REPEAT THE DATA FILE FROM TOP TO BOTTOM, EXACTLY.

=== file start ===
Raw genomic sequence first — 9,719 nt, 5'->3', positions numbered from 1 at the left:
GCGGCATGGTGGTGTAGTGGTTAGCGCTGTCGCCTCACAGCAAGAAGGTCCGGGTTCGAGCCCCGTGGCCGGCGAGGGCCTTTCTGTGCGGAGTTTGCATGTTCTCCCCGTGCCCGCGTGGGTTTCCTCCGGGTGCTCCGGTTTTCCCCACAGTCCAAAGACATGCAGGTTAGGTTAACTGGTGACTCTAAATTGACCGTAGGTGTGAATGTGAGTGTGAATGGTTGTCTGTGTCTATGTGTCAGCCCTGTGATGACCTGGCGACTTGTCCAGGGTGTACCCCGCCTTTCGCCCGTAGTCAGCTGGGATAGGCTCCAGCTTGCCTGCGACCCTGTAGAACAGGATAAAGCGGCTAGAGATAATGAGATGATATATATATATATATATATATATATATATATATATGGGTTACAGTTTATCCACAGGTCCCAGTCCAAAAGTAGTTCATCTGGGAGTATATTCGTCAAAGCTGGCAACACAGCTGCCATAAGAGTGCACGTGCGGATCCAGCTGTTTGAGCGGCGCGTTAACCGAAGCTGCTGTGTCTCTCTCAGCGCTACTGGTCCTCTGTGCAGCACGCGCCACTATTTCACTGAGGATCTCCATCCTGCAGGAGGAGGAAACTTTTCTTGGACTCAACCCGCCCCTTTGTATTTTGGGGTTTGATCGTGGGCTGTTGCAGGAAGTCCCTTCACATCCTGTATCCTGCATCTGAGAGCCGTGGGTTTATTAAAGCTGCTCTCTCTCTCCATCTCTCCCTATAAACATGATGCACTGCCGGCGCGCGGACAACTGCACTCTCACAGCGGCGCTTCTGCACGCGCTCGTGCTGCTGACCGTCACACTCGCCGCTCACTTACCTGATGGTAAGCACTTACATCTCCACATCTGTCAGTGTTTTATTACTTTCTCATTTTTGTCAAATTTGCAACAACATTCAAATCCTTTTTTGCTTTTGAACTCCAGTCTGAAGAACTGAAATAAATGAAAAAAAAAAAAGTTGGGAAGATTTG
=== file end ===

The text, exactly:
Raw genomic sequence first — 9,719 nt, 5'->3', positions numbered from 1 at the left:
GCGGCATGGTGGTGTAGTGGTTAGCGCTGTCGCCTCACAGCAAGAAGGTCCGGGTTCGAGCCCCGTGGCCGGCGAGGGCCTTTCTGTGCGGAGTTTGCATGTTCTCCCCGTGCCCGCGTGGGTTTCCTCCGGGTGCTCCGGTTTTCCCCACAGTCCAAAGACATGCAGGTTAGGTTAACTGGTGACTCTAAATTGACCGTAGGTGTGAATGTGAGTGTGAATGGTTGTCTGTGTCTATGTGTCAGCCCTGTGATGACCTGGCGACTTGTCCAGGGTGTACCCCGCCTTTCGCCCGTAGTCAGCTGGGATAGGCTCCAGCTTGCCTGCGACCCTGTAGAACAGGATAAAGCGGCTAGAGATAATGAGATGATATATATATATATATATATATATATATATATATATGGGTTACAGTTTATCCACAGGTCCCAGTCCAAAAGTAGTTCATCTGGGAGTATATTCGTCAAAGCTGGCAACACAGCTGCCATAAGAGTGCACGTGCGGATCCAGCTGTTTGAGCGGCGCGTTAACCGAAGCTGCTGTGTCTCTCTCAGCGCTACTGGTCCTCTGTGCAGCACGCGCCACTATTTCACTGAGGATCTCCATCCTGCAGGAGGAGGAAACTTTTCTTGGACTCAACCCGCCCCTTTGTATTTTGGGGTTTGATCGTGGGCTGTTGCAGGAAGTCCCTTCACATCCTGTATCCTGCATCTGAGAGCCGTGGGTTTATTAAAGCTGCTCTCTCTCTCCATCTCTCCCTATAAACATGATGCACTGCCGGCGCGCGGACAACTGCACTCTCACAGCGGCGCTTCTGCACGCGCTCGTGCTGCTGACCGTCACACTCGCCGCTCACTTACCTGATGGTAAGCACTTACATCTCCACATCTGTCAGTGTTTTATTACTTTCTCATTTTTGTCAAATTTGCAACAACATTCAAATCCTTTTTTGCTTTTGAACTCCAGTCTGAAGAACTGAAATAAATGAAAAAAAAAAAAGTTGGGAAGATTTG